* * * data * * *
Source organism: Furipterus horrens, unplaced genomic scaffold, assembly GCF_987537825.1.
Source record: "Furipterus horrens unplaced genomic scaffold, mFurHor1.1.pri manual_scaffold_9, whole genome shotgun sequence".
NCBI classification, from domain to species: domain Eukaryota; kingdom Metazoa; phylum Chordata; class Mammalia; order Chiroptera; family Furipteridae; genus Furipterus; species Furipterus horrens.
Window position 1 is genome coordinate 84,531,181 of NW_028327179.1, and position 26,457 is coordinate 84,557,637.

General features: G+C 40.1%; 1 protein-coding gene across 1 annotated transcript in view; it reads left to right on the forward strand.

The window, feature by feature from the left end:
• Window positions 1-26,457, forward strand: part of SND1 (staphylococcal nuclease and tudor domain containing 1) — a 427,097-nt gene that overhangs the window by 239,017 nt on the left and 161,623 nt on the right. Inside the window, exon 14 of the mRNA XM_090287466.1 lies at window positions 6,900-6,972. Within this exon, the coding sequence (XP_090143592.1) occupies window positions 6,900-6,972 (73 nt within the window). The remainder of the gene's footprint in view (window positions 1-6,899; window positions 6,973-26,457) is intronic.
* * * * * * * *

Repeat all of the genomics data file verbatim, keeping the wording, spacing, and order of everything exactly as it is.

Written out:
Source organism: Furipterus horrens, unplaced genomic scaffold, assembly GCF_987537825.1.
Source record: "Furipterus horrens unplaced genomic scaffold, mFurHor1.1.pri manual_scaffold_9, whole genome shotgun sequence".
NCBI classification, from domain to species: domain Eukaryota; kingdom Metazoa; phylum Chordata; class Mammalia; order Chiroptera; family Furipteridae; genus Furipterus; species Furipterus horrens.
Window position 1 is genome coordinate 84,531,181 of NW_028327179.1, and position 26,457 is coordinate 84,557,637.

General features: G+C 40.1%; 1 protein-coding gene across 1 annotated transcript in view; it reads left to right on the forward strand.

The window, feature by feature from the left end:
• Window positions 1-26,457, forward strand: part of SND1 (staphylococcal nuclease and tudor domain containing 1) — a 427,097-nt gene that overhangs the window by 239,017 nt on the left and 161,623 nt on the right. Inside the window, exon 14 of the mRNA XM_090287466.1 lies at window positions 6,900-6,972. Within this exon, the coding sequence (XP_090143592.1) occupies window positions 6,900-6,972 (73 nt within the window). The remainder of the gene's footprint in view (window positions 1-6,899; window positions 6,973-26,457) is intronic.